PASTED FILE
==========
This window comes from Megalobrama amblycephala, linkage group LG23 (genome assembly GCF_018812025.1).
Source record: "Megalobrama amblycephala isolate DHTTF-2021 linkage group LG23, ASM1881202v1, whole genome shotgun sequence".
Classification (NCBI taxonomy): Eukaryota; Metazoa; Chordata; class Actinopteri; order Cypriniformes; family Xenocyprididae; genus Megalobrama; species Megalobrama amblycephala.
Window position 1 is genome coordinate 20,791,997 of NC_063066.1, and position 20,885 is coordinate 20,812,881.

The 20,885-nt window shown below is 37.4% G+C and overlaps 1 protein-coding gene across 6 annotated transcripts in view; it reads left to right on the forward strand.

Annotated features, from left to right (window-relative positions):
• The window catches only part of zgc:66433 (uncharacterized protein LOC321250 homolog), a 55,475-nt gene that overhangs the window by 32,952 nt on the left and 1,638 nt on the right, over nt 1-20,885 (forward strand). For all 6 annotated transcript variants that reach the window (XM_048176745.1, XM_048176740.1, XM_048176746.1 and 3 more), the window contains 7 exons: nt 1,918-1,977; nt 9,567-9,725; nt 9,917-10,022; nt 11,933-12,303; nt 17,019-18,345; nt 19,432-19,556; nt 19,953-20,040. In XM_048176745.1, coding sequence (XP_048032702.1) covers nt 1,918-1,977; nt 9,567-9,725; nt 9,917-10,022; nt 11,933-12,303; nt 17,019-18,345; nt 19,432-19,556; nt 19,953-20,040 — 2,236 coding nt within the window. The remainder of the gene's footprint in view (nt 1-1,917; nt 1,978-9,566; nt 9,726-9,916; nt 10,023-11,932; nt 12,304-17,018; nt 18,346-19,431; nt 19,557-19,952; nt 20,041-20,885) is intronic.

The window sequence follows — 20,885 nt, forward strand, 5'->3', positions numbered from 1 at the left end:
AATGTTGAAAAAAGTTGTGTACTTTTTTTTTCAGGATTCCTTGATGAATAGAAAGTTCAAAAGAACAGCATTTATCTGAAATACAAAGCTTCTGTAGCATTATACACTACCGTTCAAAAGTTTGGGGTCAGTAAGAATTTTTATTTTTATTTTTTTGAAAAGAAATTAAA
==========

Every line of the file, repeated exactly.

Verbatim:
This window comes from Megalobrama amblycephala, linkage group LG23 (genome assembly GCF_018812025.1).
Source record: "Megalobrama amblycephala isolate DHTTF-2021 linkage group LG23, ASM1881202v1, whole genome shotgun sequence".
Classification (NCBI taxonomy): Eukaryota; Metazoa; Chordata; class Actinopteri; order Cypriniformes; family Xenocyprididae; genus Megalobrama; species Megalobrama amblycephala.
Window position 1 is genome coordinate 20,791,997 of NC_063066.1, and position 20,885 is coordinate 20,812,881.

The 20,885-nt window shown below is 37.4% G+C and overlaps 1 protein-coding gene across 6 annotated transcripts in view; it reads left to right on the forward strand.

Annotated features, from left to right (window-relative positions):
• The window catches only part of zgc:66433 (uncharacterized protein LOC321250 homolog), a 55,475-nt gene that overhangs the window by 32,952 nt on the left and 1,638 nt on the right, over nt 1-20,885 (forward strand). For all 6 annotated transcript variants that reach the window (XM_048176745.1, XM_048176740.1, XM_048176746.1 and 3 more), the window contains 7 exons: nt 1,918-1,977; nt 9,567-9,725; nt 9,917-10,022; nt 11,933-12,303; nt 17,019-18,345; nt 19,432-19,556; nt 19,953-20,040. In XM_048176745.1, coding sequence (XP_048032702.1) covers nt 1,918-1,977; nt 9,567-9,725; nt 9,917-10,022; nt 11,933-12,303; nt 17,019-18,345; nt 19,432-19,556; nt 19,953-20,040 — 2,236 coding nt within the window. The remainder of the gene's footprint in view (nt 1-1,917; nt 1,978-9,566; nt 9,726-9,916; nt 10,023-11,932; nt 12,304-17,018; nt 18,346-19,431; nt 19,557-19,952; nt 20,041-20,885) is intronic.

The window sequence follows — 20,885 nt, forward strand, 5'->3', positions numbered from 1 at the left end:
AATGTTGAAAAAAGTTGTGTACTTTTTTTTTCAGGATTCCTTGATGAATAGAAAGTTCAAAAGAACAGCATTTATCTGAAATACAAAGCTTCTGTAGCATTATACACTACCGTTCAAAAGTTTGGGGTCAGTAAGAATTTTTATTTTTATTTTTTTGAAAAGAAATTAAA